Senate Bill 951 grants a one-year extension to a paid family leave plan scheduled to end on Dec. 31, 2023. Also, the law increases wage-replacement rates for state disability and family leave programs from 70% of a worker’s regular wages to 90%, depending on earning levels. That increase takes effect in 2025. Many California businesses can currently access a grant program to help offset costs when a worker is on paid family leave. Eligible businesses can get up to $2,000 under the grant to help pay for temporary or new workers or cross-train existing staffers. The grant program is scheduled to end on May 31, 2024, or whenever the funds are depleted.


Two new laws protect workers over personal and health decisions. Assembly Bill 2188 prohibits discrimination against job applicants or employees who use cannabis away from work. Employers can still conduct drug testing for prospective workers and refuse to hire candidates who test positive for THC – the psychoactive form of cannabis. Many exceptions exist, including federal contractors or those whose workers need security clearance, as marijuana remains illegal at the federal level.

Senate Bill 523, known as the Contraceptive Equity Act of 2022, makes it illegal for companies to target workers based on reproductive health decisions relating to drugs, products, medical services or devices.

Worker safety

Employers are prevented under Senate Bill 1044 from taking disciplinary action or threatening discipline for employees who refuse to show up at a workplace or leave early when they “reasonably’ fear for their safety. Under the law, employers cannot prevent workers from seeking help, such as by taking away their mobile phones. Employees must notify employers when leaving or refusing to show up. Emergencies are defined as criminal actions or natural conditions that put their safety at risk. It also includes any evacuation order at a workplace, employee’s home or their child’s school. First responders, health care workers and disaster-response workers are excluded from the law.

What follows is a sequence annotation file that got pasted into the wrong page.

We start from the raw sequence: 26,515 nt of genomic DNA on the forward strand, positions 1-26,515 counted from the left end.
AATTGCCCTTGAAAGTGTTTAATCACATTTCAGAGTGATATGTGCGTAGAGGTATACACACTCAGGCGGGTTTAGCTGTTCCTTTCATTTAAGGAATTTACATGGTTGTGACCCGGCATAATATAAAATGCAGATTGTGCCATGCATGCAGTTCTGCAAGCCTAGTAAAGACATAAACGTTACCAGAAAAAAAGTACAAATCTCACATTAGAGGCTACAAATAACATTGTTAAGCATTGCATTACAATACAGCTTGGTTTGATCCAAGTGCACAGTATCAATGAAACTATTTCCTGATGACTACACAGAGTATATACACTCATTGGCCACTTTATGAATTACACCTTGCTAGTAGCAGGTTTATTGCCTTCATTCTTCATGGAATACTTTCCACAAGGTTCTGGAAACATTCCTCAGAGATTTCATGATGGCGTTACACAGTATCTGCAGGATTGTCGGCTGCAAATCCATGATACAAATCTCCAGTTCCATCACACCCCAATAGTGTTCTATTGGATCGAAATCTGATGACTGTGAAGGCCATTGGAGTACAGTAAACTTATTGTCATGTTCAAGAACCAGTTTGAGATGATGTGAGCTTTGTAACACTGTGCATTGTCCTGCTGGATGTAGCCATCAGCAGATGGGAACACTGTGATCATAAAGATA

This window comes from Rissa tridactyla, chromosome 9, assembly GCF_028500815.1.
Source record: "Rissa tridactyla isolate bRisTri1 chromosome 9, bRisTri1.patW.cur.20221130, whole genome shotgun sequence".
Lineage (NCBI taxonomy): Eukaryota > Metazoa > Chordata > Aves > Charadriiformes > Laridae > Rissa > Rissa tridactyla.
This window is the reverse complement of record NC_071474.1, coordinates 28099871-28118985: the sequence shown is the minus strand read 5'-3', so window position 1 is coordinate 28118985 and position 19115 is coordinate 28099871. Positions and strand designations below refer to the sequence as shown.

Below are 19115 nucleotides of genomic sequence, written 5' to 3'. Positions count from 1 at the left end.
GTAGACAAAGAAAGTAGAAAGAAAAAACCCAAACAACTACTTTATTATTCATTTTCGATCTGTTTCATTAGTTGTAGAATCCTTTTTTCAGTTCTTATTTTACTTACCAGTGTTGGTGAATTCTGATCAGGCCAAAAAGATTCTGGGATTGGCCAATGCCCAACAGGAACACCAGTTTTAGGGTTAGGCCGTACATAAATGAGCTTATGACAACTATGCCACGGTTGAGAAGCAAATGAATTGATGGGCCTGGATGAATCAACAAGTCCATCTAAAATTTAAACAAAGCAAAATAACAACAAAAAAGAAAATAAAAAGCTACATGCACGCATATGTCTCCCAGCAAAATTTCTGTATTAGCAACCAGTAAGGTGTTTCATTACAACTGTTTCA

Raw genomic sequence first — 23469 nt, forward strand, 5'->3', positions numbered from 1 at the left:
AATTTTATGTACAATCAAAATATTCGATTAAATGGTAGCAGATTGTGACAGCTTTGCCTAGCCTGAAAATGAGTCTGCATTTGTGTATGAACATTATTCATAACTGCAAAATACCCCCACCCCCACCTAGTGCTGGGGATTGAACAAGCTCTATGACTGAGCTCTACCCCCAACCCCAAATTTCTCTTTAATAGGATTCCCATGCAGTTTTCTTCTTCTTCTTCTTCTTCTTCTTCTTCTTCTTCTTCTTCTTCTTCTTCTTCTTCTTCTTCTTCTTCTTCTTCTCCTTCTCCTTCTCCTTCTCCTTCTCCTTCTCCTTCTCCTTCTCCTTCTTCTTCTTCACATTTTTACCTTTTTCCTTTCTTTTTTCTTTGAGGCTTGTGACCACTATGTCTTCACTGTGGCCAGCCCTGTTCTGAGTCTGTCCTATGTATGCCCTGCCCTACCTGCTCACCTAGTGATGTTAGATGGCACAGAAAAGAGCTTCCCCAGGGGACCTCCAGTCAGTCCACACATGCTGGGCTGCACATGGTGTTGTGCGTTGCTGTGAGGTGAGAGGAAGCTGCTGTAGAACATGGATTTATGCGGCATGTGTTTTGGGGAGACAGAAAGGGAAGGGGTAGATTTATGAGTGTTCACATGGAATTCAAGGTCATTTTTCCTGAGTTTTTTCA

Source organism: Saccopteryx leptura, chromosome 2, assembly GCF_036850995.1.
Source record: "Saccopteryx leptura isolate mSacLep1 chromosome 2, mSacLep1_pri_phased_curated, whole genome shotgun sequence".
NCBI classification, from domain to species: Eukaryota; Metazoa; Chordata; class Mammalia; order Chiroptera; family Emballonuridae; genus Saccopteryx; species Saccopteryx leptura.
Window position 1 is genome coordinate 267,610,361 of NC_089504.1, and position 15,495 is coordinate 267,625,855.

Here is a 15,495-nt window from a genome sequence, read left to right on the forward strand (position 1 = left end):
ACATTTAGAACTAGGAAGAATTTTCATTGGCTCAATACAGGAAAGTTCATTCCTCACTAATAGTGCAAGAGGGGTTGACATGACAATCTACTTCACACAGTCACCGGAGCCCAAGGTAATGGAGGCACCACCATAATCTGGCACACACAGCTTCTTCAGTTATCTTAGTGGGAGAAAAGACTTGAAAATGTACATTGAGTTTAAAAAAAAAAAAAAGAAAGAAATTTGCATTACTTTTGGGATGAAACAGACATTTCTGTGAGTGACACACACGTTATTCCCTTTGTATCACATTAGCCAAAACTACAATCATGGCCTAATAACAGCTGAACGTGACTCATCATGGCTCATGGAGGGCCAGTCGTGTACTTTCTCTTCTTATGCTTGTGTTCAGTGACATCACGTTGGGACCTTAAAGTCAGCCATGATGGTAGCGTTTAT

COVID-19 reporting

Assembly Bill 2693 updates and extends a 2020 rule requiring companies to notify workers and others of possible COVID-19 exposure. Previously, the notification had to be in writing within one day of known exposure. Employers were also mandated to report cases to their local health department. That provision will no longer be required when the amended law takes effect. Under the new rules, employers can post notices in the workplace instead of directly notifying workers. The postings must stay up for at least 15 days.

Employee retirement plan

Senate Bill 1126 amends CalSavers, the state’s retirement program for private-sector workers whose employers do not offer retirement benefits. The law directs private businesses with one to four employees and no current retirement plan to install a payroll-deposit retirement savings plan by Dec. 31, 2025. Previously, small businesses with fewer than five employees were exempt. Not affected are self-employed individuals, sole proprietorships and others without employees.

Now is the time to prepare

While we have supplied the basic details on these new laws, it’s crucial to understand everything involved, so your business is in compliance. It’s advisable to consult an experienced attorney to review and adapt your policies and procedures for implementing these rules.